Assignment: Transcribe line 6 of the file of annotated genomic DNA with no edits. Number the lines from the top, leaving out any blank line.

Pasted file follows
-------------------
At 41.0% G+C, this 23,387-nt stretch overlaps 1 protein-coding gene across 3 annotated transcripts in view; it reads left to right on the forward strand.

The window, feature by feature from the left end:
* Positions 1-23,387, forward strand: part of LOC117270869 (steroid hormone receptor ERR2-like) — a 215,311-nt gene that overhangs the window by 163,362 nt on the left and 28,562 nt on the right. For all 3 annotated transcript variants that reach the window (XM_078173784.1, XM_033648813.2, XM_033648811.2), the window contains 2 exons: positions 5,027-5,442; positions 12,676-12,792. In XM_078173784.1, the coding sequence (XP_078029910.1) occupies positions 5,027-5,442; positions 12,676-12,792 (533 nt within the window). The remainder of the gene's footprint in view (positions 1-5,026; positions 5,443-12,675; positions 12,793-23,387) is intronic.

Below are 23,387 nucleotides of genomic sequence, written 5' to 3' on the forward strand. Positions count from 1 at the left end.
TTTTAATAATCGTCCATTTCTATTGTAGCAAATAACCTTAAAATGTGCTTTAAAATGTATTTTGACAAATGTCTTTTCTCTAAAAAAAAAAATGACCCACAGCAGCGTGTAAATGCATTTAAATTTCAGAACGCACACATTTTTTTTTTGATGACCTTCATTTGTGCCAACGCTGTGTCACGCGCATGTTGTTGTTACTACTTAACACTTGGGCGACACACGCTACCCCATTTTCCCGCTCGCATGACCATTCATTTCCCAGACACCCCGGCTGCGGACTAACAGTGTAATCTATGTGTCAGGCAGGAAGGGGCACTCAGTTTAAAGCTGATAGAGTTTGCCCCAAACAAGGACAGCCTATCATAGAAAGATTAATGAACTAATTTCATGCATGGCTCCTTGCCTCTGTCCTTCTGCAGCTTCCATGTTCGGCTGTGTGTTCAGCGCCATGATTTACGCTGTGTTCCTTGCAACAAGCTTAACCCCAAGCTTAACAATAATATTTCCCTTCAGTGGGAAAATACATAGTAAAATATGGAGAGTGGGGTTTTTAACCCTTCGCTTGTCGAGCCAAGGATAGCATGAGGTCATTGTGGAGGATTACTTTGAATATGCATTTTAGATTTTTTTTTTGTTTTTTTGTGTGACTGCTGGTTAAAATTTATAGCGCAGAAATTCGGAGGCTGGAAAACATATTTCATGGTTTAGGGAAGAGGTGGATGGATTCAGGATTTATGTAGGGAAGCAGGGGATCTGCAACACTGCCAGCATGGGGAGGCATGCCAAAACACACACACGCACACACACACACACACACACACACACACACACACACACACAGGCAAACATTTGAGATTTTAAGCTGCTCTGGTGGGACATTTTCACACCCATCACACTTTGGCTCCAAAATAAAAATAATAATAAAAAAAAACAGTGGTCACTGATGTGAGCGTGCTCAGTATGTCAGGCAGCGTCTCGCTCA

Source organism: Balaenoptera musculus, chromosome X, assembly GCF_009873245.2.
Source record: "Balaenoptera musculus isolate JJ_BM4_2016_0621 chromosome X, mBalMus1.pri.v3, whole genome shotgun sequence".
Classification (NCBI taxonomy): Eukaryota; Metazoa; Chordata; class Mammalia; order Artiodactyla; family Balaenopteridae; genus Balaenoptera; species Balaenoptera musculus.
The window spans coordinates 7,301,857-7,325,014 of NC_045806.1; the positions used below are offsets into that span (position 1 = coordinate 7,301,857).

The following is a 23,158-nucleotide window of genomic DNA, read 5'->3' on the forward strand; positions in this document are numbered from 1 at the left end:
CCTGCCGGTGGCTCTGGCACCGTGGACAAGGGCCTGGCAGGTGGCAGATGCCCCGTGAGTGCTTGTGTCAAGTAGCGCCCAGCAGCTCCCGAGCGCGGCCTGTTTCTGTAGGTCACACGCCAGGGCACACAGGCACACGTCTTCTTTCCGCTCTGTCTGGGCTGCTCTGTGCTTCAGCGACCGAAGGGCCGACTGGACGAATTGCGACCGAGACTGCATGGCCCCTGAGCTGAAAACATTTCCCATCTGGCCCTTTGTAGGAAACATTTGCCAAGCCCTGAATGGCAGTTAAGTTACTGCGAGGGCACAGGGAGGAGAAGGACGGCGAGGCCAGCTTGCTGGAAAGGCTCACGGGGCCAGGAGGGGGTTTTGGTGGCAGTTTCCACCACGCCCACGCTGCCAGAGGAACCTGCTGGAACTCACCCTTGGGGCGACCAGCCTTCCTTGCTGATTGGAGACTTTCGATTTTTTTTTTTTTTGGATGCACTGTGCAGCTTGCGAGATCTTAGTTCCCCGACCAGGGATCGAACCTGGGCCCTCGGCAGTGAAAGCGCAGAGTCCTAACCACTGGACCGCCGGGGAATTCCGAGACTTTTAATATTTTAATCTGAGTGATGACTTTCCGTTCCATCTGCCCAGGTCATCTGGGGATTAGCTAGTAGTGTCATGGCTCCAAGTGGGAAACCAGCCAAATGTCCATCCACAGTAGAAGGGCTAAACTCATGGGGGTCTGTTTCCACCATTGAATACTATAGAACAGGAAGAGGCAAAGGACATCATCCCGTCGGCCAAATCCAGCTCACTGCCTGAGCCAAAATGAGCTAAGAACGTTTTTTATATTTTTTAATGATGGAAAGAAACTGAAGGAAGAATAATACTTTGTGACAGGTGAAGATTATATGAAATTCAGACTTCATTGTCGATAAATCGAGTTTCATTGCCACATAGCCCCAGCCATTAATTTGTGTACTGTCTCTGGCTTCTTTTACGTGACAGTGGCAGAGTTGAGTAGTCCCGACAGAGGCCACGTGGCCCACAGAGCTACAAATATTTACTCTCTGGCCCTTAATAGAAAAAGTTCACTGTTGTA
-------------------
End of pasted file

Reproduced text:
Source organism: Balaenoptera musculus, chromosome X, assembly GCF_009873245.2.